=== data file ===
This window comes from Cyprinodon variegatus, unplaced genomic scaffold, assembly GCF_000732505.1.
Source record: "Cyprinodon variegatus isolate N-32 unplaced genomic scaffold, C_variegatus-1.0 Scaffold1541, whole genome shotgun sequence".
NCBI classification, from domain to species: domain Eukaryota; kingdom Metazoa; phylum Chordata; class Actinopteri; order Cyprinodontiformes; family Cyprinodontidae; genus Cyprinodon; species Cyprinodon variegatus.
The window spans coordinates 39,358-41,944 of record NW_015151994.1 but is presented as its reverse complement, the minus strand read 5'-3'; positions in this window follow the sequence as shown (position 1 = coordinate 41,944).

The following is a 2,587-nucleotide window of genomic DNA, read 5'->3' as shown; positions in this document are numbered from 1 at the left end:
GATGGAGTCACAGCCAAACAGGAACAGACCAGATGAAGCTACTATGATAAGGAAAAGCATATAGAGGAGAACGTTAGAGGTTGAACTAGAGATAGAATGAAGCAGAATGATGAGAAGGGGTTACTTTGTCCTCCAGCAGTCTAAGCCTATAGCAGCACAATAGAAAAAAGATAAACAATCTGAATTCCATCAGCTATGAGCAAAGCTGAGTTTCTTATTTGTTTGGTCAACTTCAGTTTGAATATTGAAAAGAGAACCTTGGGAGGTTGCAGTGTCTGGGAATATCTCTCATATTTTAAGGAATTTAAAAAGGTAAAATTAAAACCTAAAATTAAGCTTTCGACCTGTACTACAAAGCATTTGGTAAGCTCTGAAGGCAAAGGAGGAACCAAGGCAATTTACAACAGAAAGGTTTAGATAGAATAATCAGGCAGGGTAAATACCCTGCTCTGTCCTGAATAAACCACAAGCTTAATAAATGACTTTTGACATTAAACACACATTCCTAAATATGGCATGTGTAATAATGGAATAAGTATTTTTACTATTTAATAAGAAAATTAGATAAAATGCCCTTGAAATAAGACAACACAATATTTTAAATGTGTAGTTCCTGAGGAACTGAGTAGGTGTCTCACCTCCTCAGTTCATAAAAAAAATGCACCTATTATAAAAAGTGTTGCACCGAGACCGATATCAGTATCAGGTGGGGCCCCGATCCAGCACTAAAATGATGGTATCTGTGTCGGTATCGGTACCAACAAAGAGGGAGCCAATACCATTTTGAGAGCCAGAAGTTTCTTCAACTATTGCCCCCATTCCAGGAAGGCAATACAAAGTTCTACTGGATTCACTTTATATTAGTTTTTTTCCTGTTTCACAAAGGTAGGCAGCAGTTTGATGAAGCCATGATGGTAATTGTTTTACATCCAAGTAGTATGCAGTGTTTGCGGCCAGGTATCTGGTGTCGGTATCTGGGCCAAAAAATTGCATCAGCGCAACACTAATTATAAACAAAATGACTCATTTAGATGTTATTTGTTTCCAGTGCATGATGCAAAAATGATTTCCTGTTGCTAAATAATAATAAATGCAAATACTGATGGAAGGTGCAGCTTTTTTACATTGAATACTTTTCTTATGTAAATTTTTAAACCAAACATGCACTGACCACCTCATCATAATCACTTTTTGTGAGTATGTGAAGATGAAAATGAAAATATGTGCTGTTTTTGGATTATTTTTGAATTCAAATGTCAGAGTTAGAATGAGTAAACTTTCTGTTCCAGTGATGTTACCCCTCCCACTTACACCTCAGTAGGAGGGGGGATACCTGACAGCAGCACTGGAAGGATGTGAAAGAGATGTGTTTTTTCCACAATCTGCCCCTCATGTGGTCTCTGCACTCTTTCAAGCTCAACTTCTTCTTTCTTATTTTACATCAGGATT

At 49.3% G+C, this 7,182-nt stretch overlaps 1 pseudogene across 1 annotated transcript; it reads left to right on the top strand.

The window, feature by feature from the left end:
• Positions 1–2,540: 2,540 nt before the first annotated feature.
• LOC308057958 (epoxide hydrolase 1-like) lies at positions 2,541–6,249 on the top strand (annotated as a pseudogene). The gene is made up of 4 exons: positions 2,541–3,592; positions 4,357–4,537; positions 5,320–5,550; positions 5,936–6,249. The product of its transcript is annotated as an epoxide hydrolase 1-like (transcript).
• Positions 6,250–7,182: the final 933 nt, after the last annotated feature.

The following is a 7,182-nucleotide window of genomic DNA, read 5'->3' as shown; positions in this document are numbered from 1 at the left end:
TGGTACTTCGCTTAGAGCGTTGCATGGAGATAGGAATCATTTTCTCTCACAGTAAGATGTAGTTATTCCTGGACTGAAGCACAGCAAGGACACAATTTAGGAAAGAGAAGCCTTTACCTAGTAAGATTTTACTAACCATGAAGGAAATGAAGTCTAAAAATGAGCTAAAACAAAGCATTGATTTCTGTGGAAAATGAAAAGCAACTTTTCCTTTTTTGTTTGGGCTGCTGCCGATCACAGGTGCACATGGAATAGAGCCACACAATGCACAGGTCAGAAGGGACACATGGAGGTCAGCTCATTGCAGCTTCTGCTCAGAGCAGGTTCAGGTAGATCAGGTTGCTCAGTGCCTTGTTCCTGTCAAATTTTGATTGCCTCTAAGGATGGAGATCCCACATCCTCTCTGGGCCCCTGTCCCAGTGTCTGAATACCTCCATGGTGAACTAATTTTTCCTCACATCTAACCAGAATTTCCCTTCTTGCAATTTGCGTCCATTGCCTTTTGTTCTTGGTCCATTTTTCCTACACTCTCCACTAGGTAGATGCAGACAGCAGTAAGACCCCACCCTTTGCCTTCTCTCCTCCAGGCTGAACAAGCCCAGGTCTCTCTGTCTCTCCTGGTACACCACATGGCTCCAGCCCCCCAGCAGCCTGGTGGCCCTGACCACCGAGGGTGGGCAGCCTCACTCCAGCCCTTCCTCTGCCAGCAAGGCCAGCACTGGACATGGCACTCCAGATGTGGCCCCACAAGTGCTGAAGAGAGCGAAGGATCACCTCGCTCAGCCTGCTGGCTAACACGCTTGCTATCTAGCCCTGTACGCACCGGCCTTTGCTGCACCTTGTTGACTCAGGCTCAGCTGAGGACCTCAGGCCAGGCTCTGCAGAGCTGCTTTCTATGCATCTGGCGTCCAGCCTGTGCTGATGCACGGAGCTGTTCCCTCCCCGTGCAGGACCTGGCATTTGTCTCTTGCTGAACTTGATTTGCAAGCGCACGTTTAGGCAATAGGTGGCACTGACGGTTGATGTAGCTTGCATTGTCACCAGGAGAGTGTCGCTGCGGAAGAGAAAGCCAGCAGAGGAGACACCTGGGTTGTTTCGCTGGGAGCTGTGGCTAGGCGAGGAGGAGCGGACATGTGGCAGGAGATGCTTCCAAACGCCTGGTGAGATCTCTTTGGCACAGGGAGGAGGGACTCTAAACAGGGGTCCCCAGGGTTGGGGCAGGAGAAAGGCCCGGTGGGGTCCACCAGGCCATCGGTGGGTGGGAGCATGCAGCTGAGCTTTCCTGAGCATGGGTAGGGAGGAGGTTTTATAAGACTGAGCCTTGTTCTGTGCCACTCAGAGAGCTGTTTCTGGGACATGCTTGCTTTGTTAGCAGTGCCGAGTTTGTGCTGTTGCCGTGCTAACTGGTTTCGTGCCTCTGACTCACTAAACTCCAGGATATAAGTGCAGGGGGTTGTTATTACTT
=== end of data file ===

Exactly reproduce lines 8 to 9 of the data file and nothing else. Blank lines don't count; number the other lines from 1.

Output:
The window, feature by feature from the left end:
• Positions 1–2,540: 2,540 nt before the first annotated feature.